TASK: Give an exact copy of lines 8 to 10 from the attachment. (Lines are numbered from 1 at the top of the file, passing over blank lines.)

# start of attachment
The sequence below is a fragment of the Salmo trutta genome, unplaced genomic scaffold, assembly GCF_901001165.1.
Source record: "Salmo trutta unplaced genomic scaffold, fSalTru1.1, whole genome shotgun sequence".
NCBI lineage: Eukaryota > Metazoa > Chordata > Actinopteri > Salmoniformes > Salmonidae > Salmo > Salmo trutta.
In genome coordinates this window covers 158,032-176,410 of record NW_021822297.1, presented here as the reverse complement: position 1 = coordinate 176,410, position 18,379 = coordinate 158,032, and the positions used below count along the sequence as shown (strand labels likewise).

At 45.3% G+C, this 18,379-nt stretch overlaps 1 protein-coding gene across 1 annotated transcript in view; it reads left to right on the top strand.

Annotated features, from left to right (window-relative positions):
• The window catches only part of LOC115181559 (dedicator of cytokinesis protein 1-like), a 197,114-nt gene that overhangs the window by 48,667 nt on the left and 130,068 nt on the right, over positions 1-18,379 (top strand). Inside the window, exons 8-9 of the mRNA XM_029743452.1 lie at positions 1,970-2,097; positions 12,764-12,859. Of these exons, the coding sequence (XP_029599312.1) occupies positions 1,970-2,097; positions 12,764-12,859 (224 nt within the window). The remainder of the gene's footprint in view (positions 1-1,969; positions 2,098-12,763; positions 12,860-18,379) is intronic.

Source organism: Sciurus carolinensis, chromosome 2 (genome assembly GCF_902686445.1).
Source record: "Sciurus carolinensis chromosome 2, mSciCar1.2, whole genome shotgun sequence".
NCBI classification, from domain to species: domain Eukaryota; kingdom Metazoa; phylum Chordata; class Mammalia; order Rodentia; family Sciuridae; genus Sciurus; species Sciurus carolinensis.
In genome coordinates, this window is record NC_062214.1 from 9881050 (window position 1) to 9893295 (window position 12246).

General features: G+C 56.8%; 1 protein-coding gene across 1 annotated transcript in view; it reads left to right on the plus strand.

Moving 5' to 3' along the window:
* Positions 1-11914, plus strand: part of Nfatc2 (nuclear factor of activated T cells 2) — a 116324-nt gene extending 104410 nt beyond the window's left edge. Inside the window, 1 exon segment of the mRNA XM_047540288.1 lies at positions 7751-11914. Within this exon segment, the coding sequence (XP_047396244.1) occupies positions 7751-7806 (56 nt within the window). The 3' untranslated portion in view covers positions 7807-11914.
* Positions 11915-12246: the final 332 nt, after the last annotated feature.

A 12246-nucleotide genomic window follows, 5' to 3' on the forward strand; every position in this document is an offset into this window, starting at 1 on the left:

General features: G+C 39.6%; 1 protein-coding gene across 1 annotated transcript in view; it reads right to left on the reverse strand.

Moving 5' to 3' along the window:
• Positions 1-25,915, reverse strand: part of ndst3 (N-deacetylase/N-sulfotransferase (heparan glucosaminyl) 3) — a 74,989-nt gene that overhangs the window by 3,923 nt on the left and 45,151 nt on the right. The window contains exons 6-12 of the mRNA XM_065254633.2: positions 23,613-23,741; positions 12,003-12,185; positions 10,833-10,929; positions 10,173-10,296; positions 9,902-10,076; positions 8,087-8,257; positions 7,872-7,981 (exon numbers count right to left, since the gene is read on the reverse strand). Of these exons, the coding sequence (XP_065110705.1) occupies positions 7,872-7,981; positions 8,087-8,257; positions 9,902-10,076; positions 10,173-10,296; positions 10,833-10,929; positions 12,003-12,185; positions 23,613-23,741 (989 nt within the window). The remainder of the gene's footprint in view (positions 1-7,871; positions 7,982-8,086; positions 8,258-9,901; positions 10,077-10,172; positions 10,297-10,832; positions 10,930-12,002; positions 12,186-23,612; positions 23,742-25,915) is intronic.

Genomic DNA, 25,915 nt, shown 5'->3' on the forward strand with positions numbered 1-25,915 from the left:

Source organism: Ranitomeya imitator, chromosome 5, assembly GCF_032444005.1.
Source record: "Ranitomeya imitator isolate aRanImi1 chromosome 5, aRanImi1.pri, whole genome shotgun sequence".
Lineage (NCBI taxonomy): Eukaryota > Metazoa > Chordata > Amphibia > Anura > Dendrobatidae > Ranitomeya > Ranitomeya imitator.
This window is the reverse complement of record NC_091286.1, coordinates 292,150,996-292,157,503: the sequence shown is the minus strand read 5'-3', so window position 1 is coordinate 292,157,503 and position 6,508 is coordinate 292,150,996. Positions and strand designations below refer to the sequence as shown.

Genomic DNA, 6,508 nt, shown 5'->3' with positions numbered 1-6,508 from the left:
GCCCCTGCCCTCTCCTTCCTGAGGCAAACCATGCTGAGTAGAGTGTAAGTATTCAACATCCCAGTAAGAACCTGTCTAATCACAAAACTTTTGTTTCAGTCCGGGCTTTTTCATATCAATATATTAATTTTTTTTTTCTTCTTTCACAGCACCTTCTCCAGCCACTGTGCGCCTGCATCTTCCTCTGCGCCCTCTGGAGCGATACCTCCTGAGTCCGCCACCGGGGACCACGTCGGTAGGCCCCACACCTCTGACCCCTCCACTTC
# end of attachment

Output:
Source organism: Sciurus carolinensis, chromosome 2 (genome assembly GCF_902686445.1).
Source record: "Sciurus carolinensis chromosome 2, mSciCar1.2, whole genome shotgun sequence".
NCBI classification, from domain to species: domain Eukaryota; kingdom Metazoa; phylum Chordata; class Mammalia; order Rodentia; family Sciuridae; genus Sciurus; species Sciurus carolinensis.